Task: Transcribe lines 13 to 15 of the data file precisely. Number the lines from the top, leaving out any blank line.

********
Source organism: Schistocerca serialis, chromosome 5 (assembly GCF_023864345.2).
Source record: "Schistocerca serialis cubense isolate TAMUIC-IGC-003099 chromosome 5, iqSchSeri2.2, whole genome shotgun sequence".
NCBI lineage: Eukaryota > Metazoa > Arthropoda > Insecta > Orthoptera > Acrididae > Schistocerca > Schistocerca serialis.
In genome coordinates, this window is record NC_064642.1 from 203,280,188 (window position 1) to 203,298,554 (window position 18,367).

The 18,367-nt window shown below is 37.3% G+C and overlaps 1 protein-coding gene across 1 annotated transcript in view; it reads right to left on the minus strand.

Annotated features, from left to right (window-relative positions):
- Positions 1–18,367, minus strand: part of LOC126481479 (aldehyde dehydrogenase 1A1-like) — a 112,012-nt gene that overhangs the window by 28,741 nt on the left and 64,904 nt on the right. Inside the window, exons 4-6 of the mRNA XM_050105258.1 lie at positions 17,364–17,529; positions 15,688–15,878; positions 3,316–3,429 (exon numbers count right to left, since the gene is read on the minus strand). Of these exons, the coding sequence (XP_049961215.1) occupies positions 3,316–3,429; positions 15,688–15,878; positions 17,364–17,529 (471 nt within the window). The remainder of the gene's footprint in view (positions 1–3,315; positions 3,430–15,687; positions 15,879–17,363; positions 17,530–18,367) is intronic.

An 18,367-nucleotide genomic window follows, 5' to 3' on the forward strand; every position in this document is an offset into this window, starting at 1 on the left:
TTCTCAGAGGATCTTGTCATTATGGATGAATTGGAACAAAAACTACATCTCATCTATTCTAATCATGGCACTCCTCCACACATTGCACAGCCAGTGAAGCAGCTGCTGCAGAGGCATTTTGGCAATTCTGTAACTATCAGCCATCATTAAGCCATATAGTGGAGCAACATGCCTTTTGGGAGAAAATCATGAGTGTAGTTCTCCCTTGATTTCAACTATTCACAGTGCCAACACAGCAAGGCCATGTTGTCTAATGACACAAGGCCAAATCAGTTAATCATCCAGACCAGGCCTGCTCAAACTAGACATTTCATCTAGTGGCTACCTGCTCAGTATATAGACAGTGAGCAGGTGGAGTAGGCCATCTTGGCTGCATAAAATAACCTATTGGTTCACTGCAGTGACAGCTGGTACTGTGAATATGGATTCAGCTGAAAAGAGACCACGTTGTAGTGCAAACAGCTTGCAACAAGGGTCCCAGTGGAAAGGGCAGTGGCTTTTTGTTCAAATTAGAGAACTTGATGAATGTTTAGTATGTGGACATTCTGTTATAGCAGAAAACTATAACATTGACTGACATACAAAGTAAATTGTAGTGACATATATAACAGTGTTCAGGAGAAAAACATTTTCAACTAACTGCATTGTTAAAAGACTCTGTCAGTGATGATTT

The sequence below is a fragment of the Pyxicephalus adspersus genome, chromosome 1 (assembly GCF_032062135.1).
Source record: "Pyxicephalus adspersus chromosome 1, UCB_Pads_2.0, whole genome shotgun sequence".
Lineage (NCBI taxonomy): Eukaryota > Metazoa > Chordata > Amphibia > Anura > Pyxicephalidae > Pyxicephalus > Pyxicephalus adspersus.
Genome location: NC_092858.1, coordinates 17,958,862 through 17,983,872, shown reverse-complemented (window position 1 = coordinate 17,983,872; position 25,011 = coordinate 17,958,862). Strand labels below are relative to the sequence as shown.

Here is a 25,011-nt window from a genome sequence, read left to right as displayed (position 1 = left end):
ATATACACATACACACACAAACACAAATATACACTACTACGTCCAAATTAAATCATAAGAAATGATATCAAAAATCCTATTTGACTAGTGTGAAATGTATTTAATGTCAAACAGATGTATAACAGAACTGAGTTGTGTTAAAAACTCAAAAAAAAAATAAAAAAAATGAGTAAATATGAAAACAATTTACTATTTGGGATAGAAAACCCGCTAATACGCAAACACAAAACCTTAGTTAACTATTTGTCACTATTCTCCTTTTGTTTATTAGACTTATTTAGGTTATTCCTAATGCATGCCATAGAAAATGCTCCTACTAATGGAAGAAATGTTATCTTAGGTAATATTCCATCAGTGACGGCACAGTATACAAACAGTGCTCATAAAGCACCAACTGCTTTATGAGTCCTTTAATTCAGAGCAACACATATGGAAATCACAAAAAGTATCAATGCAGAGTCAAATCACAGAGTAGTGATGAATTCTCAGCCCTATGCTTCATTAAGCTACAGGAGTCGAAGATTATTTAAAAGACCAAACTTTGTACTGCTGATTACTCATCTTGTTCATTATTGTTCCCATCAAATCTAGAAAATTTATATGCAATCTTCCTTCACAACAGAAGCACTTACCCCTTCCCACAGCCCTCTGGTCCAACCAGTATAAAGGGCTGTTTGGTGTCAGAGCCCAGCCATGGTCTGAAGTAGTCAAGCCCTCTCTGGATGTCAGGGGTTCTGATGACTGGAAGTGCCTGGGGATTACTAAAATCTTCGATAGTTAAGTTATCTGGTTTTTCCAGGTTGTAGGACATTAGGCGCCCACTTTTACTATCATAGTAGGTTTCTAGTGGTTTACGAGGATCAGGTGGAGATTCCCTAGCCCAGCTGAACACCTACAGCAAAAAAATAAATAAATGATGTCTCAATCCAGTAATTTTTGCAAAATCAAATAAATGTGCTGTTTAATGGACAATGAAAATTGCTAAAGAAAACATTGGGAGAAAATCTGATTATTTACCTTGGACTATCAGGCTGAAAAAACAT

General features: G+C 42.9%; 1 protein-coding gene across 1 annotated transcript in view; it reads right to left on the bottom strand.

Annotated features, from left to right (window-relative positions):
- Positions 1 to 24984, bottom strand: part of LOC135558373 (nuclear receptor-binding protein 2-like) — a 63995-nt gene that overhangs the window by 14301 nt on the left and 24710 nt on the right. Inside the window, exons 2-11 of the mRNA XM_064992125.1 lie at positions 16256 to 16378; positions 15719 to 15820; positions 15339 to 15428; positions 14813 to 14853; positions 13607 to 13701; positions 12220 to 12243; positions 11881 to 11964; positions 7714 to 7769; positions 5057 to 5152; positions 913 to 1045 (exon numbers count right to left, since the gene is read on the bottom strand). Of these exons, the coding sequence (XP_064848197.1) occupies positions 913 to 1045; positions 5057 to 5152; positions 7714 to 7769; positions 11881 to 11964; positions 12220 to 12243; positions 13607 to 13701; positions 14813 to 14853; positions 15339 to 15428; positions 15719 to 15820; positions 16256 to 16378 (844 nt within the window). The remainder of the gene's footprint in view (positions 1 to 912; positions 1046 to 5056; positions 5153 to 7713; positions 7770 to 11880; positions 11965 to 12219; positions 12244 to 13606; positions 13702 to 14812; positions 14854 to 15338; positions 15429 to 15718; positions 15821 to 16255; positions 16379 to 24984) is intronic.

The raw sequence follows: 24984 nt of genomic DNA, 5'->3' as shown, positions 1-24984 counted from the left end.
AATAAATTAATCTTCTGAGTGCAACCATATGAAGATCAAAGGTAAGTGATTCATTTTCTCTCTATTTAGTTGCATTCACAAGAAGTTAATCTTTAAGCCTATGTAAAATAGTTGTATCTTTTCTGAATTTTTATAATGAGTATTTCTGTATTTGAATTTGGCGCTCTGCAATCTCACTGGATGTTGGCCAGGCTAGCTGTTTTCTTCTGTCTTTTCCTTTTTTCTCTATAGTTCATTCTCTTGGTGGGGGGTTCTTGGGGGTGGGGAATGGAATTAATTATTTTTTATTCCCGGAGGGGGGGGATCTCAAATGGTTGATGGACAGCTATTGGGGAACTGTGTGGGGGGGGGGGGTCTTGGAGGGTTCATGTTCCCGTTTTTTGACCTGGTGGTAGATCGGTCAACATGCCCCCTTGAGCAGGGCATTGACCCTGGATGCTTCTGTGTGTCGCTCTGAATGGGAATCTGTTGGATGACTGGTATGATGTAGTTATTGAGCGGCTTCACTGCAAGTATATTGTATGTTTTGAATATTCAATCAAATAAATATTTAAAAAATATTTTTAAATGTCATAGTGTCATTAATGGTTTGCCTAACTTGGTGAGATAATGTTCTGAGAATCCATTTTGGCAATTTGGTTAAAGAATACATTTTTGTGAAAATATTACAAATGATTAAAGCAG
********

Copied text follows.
Genome location: NC_092858.1, coordinates 17,958,862 through 17,983,872, shown reverse-complemented (window position 1 = coordinate 17,983,872; position 25,011 = coordinate 17,958,862). Strand labels below are relative to the sequence as shown.

Here is a 25,011-nt window from a genome sequence, read left to right as displayed (position 1 = left end):
ATATACACATACACACACAAACACAAATATACACTACTACGTCCAAATTAAATCATAAGAAATGATATCAAAAATCCTATTTGACTAGTGTGAAATGTATTTAATGTCAAACAGATGTATAACAGAACTGAGTTGTGTTAAAAACTCAAAAAAAAAATAAAAAAAATGAGTAAATATGAAAACAATTTACTATTTGGGATAGAAAACCCGCTAATACGCAAACACAAAACCTTAGTTAACTATTTGTCACTATTCTCCTTTTGTTTATTAGACTTATTTAGGTTATTCCTAATGCATGCCATAGAAAATGCTCCTACTAATGGAAGAAATGTTATCTTAGGTAATATTCCATCAGTGACGGCACAGTATACAAACAGTGCTCATAAAGCACCAACTGCTTTATGAGTCCTTTAATTCAGAGCAACACATATGGAAATCACAAAAAGTATCAATGCAGAGTCAAATCACAGAGTAGTGATGAATTCTCAGCCCTATGCTTCATTAAGCTACAGGAGTCGAAGATTATTTAAAAGACCAAACTTTGTACTGCTGATTACTCATCTTGTTCATTATTGTTCCCATCAAATCTAGAAAATTTATATGCAATCTTCCTTCACAACAGAAGCACTTACCCCTTCCCACAGCCCTCTGGTCCAACCAGTATAAAGGGCTGTTTGGTGTCAGAGCCCAGCCATGGTCTGAAGTAGTCAAGCCCTCTCTGGATGTCAGGGGTTCTGATGACTGGAAGTGCCTGGGGATTACTAAAATCTTCGATAGTTAAGTTATCTGGTTTTTCCAGGTTGTAGGACATTAGGCGCCCACTTTTACTATCATAGTAGGTTTCTAGTGGTTTACGAGGATCAGGTGGAGATTCCCTAGCCCAGCTGAACACCTACAGCAAAAAAATAAATAAATGATGTCTCAATCCAGTAATTTTTGCAAAATCAAATAAATGTGCTGTTTAATGGACAATGAAAATTGCTAAAGAAAACATTGGGAGAAAATCTGATTATTTACCTTGGACTATCAGGCTGAAAAAACAT